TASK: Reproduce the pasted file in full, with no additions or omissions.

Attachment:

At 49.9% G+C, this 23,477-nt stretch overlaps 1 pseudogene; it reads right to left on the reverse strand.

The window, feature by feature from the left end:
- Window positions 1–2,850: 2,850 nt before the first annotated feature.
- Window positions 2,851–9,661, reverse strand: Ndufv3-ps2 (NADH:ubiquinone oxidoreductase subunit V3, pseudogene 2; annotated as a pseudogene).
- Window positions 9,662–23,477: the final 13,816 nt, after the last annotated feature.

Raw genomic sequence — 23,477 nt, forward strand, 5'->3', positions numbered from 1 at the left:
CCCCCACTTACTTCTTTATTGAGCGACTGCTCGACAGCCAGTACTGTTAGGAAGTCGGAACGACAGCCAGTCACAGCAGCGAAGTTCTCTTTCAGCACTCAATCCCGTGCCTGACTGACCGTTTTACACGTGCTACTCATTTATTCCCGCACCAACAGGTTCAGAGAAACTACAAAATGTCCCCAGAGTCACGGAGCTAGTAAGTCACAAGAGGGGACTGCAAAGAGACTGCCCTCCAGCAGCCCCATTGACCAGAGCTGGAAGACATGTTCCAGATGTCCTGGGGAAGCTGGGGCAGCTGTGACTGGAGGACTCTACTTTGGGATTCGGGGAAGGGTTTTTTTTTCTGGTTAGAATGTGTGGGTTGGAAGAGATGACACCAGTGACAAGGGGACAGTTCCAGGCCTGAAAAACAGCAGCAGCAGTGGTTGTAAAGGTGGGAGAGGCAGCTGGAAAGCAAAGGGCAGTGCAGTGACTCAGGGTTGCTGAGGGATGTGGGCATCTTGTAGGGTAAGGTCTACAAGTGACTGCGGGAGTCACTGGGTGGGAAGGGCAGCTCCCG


At 49.9% G+C, this 23,477-nt stretch overlaps 1 pseudogene; it reads right to left on the reverse strand.

The window, feature by feature from the left end:
- Window positions 1–2,850: 2,850 nt before the first annotated feature.
- Window positions 2,851–9,661, reverse strand: Ndufv3-ps2 (NADH:ubiquinone oxidoreductase subunit V3, pseudogene 2; annotated as a pseudogene).
- Window positions 9,662–23,477: the final 13,816 nt, after the last annotated feature.

Raw genomic sequence — 23,477 nt, forward strand, 5'->3', positions numbered from 1 at the left:
CCCCCACTTACTTCTTTATTGAGCGACTGCTCGACAGCCAGTACTGTTAGGAAGTCGGAACGACAGCCAGTCACAGCAGCGAAGTTCTCTTTCAGCACTCAATCCCGTGCCTGACTGACCGTTTTACACGTGCTACTCATTTATTCCCGCACCAACAGGTTCAGAGAAACTACAAAATGTCCCCAGAGTCACGGAGCTAGTAAGTCACAAGAGGGGACTGCAAAGAGACTGCCCTCCAGCAGCCCCATTGACCAGAGCTGGAAGACATGTTCCAGATGTCCTGGGGAAGCTGGGGCAGCTGTGACTGGAGGACTCTACTTTGGGATTCGGGGAAGGGTTTTTTTTTCTGGTTAGAATGTGTGGGTTGGAAGAGATGACACCAGTGACAAGGGGACAGTTCCAGGCCTGAAAAACAGCAGCAGCAGTGGTTGTAAAGGTGGGAGAGGCAGCTGGAAAGCAAAGGGCAGTGCAGTGACTCAGGGTTGCTGAGGGATGTGGGCATCTTGTAGGGTAAGGTCTACAAGTGACTGCGGGAGTCACTGGGTGGGAAGGGCAGCTCCCG